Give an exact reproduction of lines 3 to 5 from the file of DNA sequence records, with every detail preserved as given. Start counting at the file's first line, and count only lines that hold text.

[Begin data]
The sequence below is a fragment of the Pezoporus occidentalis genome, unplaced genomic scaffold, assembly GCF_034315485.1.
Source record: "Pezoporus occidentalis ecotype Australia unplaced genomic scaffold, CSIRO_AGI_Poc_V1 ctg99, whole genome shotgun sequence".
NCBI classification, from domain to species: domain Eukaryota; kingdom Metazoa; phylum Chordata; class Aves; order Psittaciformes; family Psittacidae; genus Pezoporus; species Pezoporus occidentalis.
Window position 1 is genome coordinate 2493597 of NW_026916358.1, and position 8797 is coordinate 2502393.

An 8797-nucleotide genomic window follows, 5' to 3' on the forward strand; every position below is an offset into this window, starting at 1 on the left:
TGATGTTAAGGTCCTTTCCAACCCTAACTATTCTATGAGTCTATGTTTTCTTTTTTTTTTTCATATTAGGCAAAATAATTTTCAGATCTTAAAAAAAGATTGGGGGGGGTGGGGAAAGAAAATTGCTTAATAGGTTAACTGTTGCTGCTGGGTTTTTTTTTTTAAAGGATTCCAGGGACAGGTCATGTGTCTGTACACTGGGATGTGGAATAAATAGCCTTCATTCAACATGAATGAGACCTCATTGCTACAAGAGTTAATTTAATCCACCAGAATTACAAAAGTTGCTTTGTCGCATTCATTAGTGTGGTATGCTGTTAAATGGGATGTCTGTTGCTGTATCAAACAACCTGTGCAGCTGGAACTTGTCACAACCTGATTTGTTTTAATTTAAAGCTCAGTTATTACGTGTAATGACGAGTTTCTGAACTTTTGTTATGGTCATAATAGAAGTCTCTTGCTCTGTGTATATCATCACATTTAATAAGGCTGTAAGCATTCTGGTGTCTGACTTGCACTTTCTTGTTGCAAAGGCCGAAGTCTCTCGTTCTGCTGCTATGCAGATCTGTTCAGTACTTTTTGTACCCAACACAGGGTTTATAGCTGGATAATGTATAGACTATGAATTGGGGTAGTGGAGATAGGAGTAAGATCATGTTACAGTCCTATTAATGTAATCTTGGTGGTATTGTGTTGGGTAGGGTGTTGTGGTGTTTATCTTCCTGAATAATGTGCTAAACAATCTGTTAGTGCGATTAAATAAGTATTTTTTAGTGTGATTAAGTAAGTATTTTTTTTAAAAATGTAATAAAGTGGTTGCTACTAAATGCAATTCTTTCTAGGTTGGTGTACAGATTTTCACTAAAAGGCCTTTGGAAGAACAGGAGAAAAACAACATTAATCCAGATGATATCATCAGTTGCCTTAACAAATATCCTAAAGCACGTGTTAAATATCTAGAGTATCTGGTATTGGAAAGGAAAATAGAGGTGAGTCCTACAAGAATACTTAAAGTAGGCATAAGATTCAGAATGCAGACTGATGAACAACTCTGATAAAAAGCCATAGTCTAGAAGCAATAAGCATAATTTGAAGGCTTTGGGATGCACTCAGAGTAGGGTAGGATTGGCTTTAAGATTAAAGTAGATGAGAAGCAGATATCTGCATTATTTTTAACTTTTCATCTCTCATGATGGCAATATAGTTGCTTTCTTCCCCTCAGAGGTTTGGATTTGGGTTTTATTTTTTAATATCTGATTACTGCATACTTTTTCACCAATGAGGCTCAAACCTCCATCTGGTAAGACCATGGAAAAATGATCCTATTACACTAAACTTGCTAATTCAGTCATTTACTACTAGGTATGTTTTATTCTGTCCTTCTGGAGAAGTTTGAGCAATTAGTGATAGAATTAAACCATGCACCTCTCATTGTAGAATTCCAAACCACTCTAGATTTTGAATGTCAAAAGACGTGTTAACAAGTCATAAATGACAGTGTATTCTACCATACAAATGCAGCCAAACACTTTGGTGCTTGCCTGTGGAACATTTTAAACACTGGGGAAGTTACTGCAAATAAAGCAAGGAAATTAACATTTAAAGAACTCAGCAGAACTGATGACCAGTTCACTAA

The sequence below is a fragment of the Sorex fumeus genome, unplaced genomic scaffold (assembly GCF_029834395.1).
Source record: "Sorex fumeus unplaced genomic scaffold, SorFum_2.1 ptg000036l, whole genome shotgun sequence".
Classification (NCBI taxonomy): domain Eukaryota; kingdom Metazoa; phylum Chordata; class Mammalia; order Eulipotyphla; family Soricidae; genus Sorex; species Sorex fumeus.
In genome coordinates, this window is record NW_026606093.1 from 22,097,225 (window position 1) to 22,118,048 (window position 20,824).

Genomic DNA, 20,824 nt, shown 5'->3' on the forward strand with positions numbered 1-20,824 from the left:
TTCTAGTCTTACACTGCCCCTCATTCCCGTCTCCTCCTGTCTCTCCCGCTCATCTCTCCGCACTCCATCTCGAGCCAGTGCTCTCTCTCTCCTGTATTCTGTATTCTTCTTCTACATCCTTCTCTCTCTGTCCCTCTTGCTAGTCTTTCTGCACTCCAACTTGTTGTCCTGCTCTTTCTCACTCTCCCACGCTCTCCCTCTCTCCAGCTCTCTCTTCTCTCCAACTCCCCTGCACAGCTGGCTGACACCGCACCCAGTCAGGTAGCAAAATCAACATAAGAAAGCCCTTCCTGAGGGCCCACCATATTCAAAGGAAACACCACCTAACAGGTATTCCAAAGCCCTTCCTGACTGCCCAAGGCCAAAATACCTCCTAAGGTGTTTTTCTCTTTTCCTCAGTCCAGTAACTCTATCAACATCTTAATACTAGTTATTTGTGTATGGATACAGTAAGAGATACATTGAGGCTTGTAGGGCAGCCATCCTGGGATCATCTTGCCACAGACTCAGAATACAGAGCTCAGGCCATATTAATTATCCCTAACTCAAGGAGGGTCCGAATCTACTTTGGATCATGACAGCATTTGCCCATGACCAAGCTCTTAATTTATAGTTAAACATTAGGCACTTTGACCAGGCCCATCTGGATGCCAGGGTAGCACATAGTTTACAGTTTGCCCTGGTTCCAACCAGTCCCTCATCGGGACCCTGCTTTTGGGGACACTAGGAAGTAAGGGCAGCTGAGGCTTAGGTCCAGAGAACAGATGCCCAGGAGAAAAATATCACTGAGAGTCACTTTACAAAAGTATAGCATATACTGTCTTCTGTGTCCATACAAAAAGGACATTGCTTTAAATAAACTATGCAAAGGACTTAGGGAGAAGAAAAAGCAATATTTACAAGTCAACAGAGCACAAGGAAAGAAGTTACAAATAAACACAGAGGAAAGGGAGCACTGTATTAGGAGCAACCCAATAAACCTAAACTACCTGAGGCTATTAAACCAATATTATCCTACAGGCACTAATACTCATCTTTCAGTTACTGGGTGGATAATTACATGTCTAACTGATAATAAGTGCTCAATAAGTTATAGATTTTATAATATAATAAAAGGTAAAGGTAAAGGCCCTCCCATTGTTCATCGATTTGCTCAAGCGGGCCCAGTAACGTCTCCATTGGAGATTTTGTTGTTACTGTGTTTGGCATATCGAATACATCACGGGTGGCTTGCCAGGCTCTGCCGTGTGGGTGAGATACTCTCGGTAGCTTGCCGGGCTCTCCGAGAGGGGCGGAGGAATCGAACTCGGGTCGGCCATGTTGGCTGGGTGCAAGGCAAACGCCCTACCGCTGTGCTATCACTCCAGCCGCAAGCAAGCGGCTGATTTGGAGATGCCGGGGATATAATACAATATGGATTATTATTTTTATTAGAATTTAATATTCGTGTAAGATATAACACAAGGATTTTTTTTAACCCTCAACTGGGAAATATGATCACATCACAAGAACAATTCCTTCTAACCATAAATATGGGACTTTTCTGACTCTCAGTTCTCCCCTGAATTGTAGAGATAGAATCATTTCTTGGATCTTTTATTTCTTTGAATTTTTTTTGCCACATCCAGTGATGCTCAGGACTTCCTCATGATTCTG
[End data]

NCBI classification, from domain to species: domain Eukaryota; kingdom Metazoa; phylum Chordata; class Aves; order Psittaciformes; family Psittacidae; genus Pezoporus; species Pezoporus occidentalis.
Window position 1 is genome coordinate 2493597 of NW_026916358.1, and position 8797 is coordinate 2502393.

An 8797-nucleotide genomic window follows, 5' to 3' on the forward strand; every position below is an offset into this window, starting at 1 on the left: